The Ethnic German Community in Leova


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It was the Russian Czar, Alexander I., who settled the primarily Swabian Germans in Bessarabia, on the territory that had been reoccupied and deserted by the Turks following the Napoleonic Wars. At the dawn of the 19th century, every immigrant family was given 66 hectares of land, and within five generations they generated a prosperous agriculture from the uncultivated steppe.

In August 1939, in the framework of the not yet offensive contract between Hitler and Stalin, the two Great Powers divided Eastern Europe between themselves. In the secret proviso of the Pact, alongside Eastern Poland, Latvia, Lithuania and Estonia, Bessarabia, which had been annexed to Romania in 1918, also fell into Soviet hands. As a part of the agreement, the ninety-three thousand Volksdeutsch living in Bessarabia were repatriated to the Third Reich in 1940. Not unfamiliar to the Soviet terror and the minority fate of the Germans of the region, all the Bessarabian Swabians chose emigration.

The Soviet-Nazi commissions appraised their property, and they promised that they would receive compensation of land and property of equivalent value upon their settling in Germany. The Soviets paid the Nazi state with wheat and coal for the property of the Bessarabian Germans. The deportation organized by the SS took place in October-November 1940.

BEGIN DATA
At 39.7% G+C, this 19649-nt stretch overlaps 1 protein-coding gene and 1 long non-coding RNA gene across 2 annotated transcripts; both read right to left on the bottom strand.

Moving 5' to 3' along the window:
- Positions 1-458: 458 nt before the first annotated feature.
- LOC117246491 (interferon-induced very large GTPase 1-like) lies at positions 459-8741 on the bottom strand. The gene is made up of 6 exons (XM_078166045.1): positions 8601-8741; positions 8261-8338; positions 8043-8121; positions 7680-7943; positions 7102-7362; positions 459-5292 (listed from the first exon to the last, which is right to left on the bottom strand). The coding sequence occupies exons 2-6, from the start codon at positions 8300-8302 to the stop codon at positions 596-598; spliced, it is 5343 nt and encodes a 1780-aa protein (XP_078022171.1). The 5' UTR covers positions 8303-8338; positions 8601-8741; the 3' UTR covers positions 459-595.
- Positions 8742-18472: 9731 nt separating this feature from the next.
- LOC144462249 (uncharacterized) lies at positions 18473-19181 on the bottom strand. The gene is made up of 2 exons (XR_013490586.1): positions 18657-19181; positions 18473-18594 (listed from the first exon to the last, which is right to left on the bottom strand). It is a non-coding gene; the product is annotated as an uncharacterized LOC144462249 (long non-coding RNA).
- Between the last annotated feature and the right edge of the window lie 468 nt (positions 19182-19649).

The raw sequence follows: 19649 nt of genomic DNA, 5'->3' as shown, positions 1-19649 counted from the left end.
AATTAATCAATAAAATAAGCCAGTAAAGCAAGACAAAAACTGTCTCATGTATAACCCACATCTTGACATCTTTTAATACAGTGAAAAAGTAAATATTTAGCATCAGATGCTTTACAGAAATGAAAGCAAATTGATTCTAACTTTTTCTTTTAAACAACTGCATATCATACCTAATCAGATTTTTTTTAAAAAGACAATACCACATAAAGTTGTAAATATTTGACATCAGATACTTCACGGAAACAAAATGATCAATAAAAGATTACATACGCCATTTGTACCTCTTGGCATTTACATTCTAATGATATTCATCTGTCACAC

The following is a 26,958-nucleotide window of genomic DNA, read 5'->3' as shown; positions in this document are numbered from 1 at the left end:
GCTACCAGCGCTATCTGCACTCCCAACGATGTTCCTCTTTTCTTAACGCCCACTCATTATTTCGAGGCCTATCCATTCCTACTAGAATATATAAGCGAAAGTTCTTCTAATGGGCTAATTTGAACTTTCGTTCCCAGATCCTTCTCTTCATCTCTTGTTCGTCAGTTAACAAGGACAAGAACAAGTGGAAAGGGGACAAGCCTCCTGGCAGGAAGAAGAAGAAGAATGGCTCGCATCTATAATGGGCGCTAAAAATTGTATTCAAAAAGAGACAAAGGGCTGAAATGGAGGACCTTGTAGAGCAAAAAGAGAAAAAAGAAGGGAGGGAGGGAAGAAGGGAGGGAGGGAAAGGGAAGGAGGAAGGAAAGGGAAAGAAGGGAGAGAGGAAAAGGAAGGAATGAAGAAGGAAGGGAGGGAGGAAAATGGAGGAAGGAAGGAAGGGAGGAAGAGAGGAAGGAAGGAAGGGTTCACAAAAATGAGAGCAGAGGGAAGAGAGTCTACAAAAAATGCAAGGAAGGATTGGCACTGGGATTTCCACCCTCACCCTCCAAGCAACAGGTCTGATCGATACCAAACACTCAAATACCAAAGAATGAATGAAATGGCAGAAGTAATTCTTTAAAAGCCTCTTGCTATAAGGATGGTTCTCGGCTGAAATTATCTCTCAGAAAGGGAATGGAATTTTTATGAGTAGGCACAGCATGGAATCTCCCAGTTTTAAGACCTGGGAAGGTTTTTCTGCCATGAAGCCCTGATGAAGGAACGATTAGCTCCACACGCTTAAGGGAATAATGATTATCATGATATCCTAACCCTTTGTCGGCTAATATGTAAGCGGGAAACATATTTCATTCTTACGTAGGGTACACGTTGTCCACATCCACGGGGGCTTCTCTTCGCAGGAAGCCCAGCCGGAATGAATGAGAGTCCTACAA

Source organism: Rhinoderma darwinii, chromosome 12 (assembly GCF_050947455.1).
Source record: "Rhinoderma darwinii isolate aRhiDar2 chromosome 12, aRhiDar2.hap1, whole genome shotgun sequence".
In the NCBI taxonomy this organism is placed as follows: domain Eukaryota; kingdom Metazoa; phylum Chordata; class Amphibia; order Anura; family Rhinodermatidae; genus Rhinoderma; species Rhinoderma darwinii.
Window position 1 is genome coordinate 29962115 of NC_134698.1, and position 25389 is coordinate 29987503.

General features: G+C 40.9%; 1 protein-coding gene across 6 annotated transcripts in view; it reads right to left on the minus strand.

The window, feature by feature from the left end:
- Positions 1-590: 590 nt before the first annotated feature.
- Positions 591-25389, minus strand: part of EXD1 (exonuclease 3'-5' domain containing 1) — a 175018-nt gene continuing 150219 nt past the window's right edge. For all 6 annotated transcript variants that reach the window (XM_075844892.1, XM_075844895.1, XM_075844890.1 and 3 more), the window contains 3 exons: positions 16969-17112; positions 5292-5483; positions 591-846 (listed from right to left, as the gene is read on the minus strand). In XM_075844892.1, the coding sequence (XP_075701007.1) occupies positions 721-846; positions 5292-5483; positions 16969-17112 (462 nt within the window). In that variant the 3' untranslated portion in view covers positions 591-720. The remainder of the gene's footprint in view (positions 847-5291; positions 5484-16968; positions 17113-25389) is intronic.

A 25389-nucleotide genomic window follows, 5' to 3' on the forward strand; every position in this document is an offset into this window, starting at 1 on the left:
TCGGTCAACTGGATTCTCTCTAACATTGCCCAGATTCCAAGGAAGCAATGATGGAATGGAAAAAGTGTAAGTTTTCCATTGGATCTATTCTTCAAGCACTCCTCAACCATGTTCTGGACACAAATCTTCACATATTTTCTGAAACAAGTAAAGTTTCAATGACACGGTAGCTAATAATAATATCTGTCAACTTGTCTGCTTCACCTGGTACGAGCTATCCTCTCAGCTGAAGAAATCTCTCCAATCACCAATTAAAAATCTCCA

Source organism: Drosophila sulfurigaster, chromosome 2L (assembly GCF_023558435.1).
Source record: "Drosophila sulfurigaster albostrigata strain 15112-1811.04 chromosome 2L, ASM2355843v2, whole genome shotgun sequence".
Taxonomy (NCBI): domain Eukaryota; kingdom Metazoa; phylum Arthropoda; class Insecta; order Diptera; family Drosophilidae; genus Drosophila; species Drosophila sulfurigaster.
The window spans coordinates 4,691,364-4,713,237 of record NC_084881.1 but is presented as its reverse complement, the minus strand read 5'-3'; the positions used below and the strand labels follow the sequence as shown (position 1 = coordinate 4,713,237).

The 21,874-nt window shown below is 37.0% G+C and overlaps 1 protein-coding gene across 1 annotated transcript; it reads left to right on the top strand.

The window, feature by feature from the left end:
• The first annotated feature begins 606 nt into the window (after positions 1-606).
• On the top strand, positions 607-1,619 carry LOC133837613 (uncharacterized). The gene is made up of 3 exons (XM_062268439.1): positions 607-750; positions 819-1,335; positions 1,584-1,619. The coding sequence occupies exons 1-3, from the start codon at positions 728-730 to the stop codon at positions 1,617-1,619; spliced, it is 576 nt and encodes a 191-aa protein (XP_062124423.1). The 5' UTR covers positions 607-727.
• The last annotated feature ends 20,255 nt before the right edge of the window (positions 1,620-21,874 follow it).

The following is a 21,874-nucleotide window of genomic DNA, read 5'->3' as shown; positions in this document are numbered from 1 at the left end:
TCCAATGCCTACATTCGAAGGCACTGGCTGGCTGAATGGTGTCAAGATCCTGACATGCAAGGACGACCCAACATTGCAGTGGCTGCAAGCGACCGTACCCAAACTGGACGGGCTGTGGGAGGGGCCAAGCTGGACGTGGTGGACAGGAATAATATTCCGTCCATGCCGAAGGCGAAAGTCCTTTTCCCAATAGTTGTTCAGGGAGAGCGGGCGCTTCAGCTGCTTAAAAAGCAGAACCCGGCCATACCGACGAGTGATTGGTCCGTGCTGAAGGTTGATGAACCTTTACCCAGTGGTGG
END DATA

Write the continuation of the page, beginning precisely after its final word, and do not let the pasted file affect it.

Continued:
The farmers arrived in a caravan to the ports of Galatz, Reni and Kilja, and they were each allowed to bring luggage of 80-150 kg with themselves for the journey. On the Danube, 27 steamships sailed until Zimony; from there, they travelled by train to the transit camps in Germany.

In 1941-42, the Nazi Reich settled the Bessarabian Germans onto the land of the evicted Polish families in the Western territory of occupied Poland. Shortly afterwards, the men were drafted into the army, and the families left behind fled to the West with the approach of the Soviet troops at the end of the War.



Webmaster's comments: It is possible that some of the ethnic Germans living in Leova were German Jews. In fact, the one ethnic German survivor from Leova that I had the opportunity to interview, Pavel Wolff, claims to be Jewish.

Most of the ethnic Germans in Bessarabia were living either in the capital city, Chisinau, or in German colonies, communities with German names like "Leipzig" and "Strassburg", that were comprised almost entirely of ethnic German residents. It seems curious that a few of these colonists would choose to leave their homogenous German communities to live in a rural, largely Jewish community like Leova without having some connection with this community, be it religion or some other factors.


Leova Village Report: Around September 1940, organizers of the evacuation visited the ethnic German communities and made observations and recommendations concerning resettlement. Leova Village Report - German/English


Koblenz Questionnaires: Completed by the ethnic Germans of Leova shortly after they arrived at the repatriation camps in Germany:



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Compiled by Joel D. Waters
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